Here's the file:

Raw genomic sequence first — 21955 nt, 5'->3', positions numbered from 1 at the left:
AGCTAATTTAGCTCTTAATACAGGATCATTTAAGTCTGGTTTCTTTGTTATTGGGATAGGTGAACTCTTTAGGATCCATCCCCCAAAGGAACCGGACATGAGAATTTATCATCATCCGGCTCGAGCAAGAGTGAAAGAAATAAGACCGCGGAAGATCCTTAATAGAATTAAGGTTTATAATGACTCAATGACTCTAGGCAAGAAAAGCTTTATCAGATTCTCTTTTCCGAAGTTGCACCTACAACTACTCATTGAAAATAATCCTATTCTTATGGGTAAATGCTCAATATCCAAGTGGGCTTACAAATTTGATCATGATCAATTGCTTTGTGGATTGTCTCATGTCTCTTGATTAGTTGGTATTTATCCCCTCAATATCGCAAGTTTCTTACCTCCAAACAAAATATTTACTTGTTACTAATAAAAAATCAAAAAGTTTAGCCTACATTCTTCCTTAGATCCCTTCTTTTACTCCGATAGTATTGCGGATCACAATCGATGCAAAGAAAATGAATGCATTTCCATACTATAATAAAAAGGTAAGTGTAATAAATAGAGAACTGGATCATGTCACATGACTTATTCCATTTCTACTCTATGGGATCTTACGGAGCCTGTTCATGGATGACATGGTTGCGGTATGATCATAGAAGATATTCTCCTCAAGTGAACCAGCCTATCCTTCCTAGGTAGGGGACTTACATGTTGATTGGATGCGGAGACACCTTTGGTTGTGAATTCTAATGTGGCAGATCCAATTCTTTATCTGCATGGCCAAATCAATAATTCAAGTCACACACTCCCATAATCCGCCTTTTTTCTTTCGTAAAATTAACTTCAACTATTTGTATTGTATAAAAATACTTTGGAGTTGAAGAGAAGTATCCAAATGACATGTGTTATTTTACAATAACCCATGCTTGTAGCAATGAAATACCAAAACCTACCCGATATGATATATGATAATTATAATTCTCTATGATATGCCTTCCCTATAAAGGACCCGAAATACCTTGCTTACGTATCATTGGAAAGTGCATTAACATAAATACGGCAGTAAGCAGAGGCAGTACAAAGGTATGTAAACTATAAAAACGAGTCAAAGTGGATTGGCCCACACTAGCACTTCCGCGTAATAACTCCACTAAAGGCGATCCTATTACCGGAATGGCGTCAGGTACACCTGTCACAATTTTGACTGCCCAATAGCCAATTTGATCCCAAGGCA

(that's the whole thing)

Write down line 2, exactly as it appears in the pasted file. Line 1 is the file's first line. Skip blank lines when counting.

AGCTAATTTAGCTCTTAATACAGGATCATTTAAGTCTGGTTTCTTTGTTATTGGGATAGGTGAACTCTTTAGGATCCATCCCCCAAAGGAACCGGACATGAGAATTTATCATCATCCGGCTCGAGCAAGAGTGAAAGAAATAAGACCGCGGAAGATCCTTAATAGAATTAAGGTTTATAATGACTCAATGACTCTAGGCAAGAAAAGCTTTATCAGATTCTCTTTTCCGAAGTTGCACCTACAACTACTCATTGAAAATAATCCTATTCTTATGGGTAAATGCTCAATATCCAAGTGGGCTTACAAATTTGATCATGATCAATTGCTTTGTGGATTGTCTCATGTCTCTTGATTAGTTGGTATTTATCCCCTCAATATCGCAAGTTTCTTACCTCCAAACAAAATATTTACTTGTTACTAATAAAAAATCAAAAAGTTTAGCCTACATTCTTCCTTAGATCCCTTCTTTTACTCCGATAGTATTGCGGATCACAATCGATGCAAAGAAAATGAATGCATTTCCATACTATAATAAAAAGGTAAGTGTAATAAATAGAGAACTGGATCATGTCACATGACTTATTCCATTTCTACTCTATGGGATCTTACGGAGCCTGTTCATGGATGACATGGTTGCGGTATGATCATAGAAGATATTCTCCTCAAGTGAACCAGCCTATCCTTCCTAGGTAGGGGACTTACATGTTGATTGGATGCGGAGACACCTTTGGTTGTGAATTCTAATGTGGCAGATCCAATTCTTTATCTGCATGGCCAAATCAATAATTCAAGTCACACACTCCCATAATCCGCCTTTTTTCTTTCGTAAAATTAACTTCAACTATTTGTATTGTATAAAAATACTTTGGAGTTGAAGAGAAGTATCCAAATGACATGTGTTATTTTACAATAACCCATGCTTGTAGCAATGAAATACCAAAACCTACCCGATATGATATATGATAATTATAATTCTCTATGATATGCCTTCCCTATAAAGGACCCGAAATACCTTGCTTACGTATCATTGGAAAGTGCATTAACATAAATACGGCAGTAAGCAGAGGCAGTACAAAGGTATGTAAACTATAAAAACGAGTCAAAGTGGATTGGCCCACACTAGCACTTCCGCGTAATAACTCCACTAAAGGCGATCCTATTACCGGAATGGCGTCAGGTACACCTGTCACAATTTTGACTGCCCAATAGCCAATTTGATCCCAAGGCA